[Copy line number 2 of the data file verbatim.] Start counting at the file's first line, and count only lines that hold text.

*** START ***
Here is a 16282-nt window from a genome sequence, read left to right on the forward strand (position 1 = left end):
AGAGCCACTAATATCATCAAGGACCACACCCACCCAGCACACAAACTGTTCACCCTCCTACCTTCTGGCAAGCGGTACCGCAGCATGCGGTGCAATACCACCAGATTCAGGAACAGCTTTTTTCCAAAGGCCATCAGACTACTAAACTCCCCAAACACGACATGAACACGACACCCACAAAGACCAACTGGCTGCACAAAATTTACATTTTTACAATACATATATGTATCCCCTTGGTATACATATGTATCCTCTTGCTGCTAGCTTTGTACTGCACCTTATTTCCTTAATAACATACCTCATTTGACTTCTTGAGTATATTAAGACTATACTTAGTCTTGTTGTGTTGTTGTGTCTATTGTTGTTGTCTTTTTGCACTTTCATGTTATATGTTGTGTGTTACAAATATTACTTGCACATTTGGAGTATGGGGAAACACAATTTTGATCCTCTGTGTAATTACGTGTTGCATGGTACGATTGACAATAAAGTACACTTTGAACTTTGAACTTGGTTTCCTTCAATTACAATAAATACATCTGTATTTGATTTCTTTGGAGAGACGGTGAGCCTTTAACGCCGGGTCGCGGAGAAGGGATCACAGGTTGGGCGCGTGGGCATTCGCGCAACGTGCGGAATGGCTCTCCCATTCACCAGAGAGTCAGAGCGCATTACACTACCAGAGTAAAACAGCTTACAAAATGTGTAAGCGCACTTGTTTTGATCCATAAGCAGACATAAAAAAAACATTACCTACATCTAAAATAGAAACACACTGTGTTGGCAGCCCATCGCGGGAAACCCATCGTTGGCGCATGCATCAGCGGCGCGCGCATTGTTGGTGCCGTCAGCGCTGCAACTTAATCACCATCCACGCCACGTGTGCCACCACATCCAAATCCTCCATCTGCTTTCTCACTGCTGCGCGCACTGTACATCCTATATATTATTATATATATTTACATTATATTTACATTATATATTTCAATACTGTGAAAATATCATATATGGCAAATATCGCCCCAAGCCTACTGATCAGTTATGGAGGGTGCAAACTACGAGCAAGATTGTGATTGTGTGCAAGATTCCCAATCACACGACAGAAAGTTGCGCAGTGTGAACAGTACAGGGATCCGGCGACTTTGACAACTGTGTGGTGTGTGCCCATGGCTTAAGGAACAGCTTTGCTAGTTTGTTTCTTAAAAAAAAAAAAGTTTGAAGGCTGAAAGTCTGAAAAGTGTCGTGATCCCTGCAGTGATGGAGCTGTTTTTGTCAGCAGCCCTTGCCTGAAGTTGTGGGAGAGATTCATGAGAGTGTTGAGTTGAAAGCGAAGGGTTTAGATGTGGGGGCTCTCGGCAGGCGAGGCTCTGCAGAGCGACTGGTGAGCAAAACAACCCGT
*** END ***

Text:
AGAGCCACTAATATCATCAAGGACCACACCCACCCAGCACACAAACTGTTCACCCTCCTACCTTCTGGCAAGCGGTACCGCAGCATGCGGTGCAATACCACCAGATTCAGGAACAGCTTTTTTCCAAAGGCCATCAGACTACTAAACTCCCCAAACACGACATGAACACGACACCCACAAAGACCAACTGGCTGCACAAAATTTACATTTTTACAATACATATATGTATCCCCTTGGTATACATATGTATCCTCTTGCTGCTAGCTTTGTACTGCACCTTATTTCCTTAATAACATACCTCATTTGACTTCTTGAGTATATTAAGACTATACTTAGTCTTGTTGTGTTGTTGTGTCTATTGTTGTTGTCTTTTTGCACTTTCATGTTATATGTTGTGTGTTACAAATATTACTTGCACATTTGGAGTATGGGGAAACACAATTTTGATCCTCTGTGTAATTACGTGTTGCATGGTACGATTGACAATAAAGTACACTTTGAACTTTGAACTTGGTTTCCTTCAATTACAATAAATACATCTGTATTTGATTTCTTTGGAGAGACGGTGAGCCTTTAACGCCGGGTCGCGGAGAAGGGATCACAGGTTGGGCGCGTGGGCATTCGCGCAACGTGCGGAATGGCTCTCCCATTCACCAGAGAGTCAGAGCGCATTACACTACCAGAGTAAAACAGCTTACAAAATGTGTAAGCGCACTTGTTTTGATCCATAAGCAGACATAAAAAAAACATTACCTACATCTAAAATAGAAACACACTGTGTTGGCAGCCCATCGCGGGAAACCCATCGTTGGCGCATGCATCAGCGGCGCGCGCATTGTTGGTGCCGTCAGCGCTGCAACTTAATCACCATCCACGCCACGTGTGCCACCACATCCAAATCCTCCATCTGCTTTCTCACTGCTGCGCGCACTGTACATCCTATATATTATTATATATATTTACATTATATTTACATTATATATTTCAATACTGTGAAAATATCATATATGGCAAATATCGCCCCAAGCCTACTGATCAGTTATGGAGGGTGCAAACTACGAGCAAGATTGTGATTGTGTGCAAGATTCCCAATCACACGACAGAAAGTTGCGCAGTGTGAACAGTACAGGGATCCGGCGACTTTGACAACTGTGTGGTGTGTGCCCATGGCTTAAGGAACAGCTTTGCTAGTTTGTTTCTTAAAAAAAAAAAAGTTTGAAGGCTGAAAGTCTGAAAAGTGTCGTGATCCCTGCAGTGATGGAGCTGTTTTTGTCAGCAGCCCTTGCCTGAAGTTGTGGGAGAGATTCATGAGAGTGTTGAGTTGAAAGCGAAGGGTTTAGATGTGGGGGCTCTCGGCAGGCGAGGCTCTGCAGAGCGACTGGTGAGCAAAACAACCCGT